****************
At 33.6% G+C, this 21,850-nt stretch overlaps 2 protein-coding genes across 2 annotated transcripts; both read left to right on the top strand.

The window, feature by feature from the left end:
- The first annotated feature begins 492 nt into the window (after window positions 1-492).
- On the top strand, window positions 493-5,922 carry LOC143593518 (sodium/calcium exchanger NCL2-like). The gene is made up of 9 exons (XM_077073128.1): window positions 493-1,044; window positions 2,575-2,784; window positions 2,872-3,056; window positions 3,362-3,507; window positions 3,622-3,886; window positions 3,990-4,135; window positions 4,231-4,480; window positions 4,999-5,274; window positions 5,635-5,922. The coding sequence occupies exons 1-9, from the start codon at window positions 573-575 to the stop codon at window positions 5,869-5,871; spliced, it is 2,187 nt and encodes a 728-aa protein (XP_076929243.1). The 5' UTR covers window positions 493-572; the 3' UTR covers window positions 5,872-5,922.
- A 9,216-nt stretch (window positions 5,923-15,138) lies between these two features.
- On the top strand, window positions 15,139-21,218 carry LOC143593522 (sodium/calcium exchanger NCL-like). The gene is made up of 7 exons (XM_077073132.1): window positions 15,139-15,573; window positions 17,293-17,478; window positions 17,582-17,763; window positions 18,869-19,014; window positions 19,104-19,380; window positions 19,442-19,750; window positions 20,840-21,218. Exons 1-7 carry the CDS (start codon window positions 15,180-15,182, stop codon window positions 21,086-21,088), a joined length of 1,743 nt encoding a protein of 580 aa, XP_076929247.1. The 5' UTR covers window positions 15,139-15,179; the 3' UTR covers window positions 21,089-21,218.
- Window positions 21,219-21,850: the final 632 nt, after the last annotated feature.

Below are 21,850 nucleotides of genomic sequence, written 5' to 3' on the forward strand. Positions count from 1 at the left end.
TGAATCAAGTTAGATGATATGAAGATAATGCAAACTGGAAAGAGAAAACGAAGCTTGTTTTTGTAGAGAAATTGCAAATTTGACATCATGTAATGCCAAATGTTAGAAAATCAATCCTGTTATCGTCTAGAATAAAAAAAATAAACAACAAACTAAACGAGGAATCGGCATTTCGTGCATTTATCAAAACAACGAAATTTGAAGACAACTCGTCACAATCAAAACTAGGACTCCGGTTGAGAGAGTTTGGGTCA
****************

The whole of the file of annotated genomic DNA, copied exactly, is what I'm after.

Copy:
At 33.6% G+C, this 21,850-nt stretch overlaps 2 protein-coding genes across 2 annotated transcripts; both read left to right on the top strand.

The window, feature by feature from the left end:
- The first annotated feature begins 492 nt into the window (after window positions 1-492).
- On the top strand, window positions 493-5,922 carry LOC143593518 (sodium/calcium exchanger NCL2-like). The gene is made up of 9 exons (XM_077073128.1): window positions 493-1,044; window positions 2,575-2,784; window positions 2,872-3,056; window positions 3,362-3,507; window positions 3,622-3,886; window positions 3,990-4,135; window positions 4,231-4,480; window positions 4,999-5,274; window positions 5,635-5,922. The coding sequence occupies exons 1-9, from the start codon at window positions 573-575 to the stop codon at window positions 5,869-5,871; spliced, it is 2,187 nt and encodes a 728-aa protein (XP_076929243.1). The 5' UTR covers window positions 493-572; the 3' UTR covers window positions 5,872-5,922.
- A 9,216-nt stretch (window positions 5,923-15,138) lies between these two features.
- On the top strand, window positions 15,139-21,218 carry LOC143593522 (sodium/calcium exchanger NCL-like). The gene is made up of 7 exons (XM_077073132.1): window positions 15,139-15,573; window positions 17,293-17,478; window positions 17,582-17,763; window positions 18,869-19,014; window positions 19,104-19,380; window positions 19,442-19,750; window positions 20,840-21,218. Exons 1-7 carry the CDS (start codon window positions 15,180-15,182, stop codon window positions 21,086-21,088), a joined length of 1,743 nt encoding a protein of 580 aa, XP_076929247.1. The 5' UTR covers window positions 15,139-15,179; the 3' UTR covers window positions 21,089-21,218.
- Window positions 21,219-21,850: the final 632 nt, after the last annotated feature.

Below are 21,850 nucleotides of genomic sequence, written 5' to 3' on the forward strand. Positions count from 1 at the left end.
TGAATCAAGTTAGATGATATGAAGATAATGCAAACTGGAAAGAGAAAACGAAGCTTGTTTTTGTAGAGAAATTGCAAATTTGACATCATGTAATGCCAAATGTTAGAAAATCAATCCTGTTATCGTCTAGAATAAAAAAAATAAACAACAAACTAAACGAGGAATCGGCATTTCGTGCATTTATCAAAACAACGAAATTTGAAGACAACTCGTCACAATCAAAACTAGGACTCCGGTTGAGAGAGTTTGGGTCA